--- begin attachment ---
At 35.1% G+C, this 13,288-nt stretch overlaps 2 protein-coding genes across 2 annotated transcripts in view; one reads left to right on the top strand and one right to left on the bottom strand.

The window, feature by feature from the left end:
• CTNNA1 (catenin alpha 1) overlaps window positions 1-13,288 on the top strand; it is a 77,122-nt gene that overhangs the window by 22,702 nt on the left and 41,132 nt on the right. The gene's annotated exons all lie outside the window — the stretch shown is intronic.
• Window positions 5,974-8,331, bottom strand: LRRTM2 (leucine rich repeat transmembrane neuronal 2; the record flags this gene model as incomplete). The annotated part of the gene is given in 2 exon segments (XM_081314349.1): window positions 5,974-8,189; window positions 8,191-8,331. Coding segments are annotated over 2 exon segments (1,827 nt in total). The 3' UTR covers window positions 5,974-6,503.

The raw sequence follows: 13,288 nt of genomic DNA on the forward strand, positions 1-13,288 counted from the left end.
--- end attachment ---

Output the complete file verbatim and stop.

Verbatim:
At 35.1% G+C, this 13,288-nt stretch overlaps 2 protein-coding genes across 2 annotated transcripts in view; one reads left to right on the top strand and one right to left on the bottom strand.

The window, feature by feature from the left end:
• CTNNA1 (catenin alpha 1) overlaps window positions 1-13,288 on the top strand; it is a 77,122-nt gene that overhangs the window by 22,702 nt on the left and 41,132 nt on the right. The gene's annotated exons all lie outside the window — the stretch shown is intronic.
• Window positions 5,974-8,331, bottom strand: LRRTM2 (leucine rich repeat transmembrane neuronal 2; the record flags this gene model as incomplete). The annotated part of the gene is given in 2 exon segments (XM_081314349.1): window positions 5,974-8,189; window positions 8,191-8,331. Coding segments are annotated over 2 exon segments (1,827 nt in total). The 3' UTR covers window positions 5,974-6,503.

The raw sequence follows: 13,288 nt of genomic DNA on the forward strand, positions 1-13,288 counted from the left end.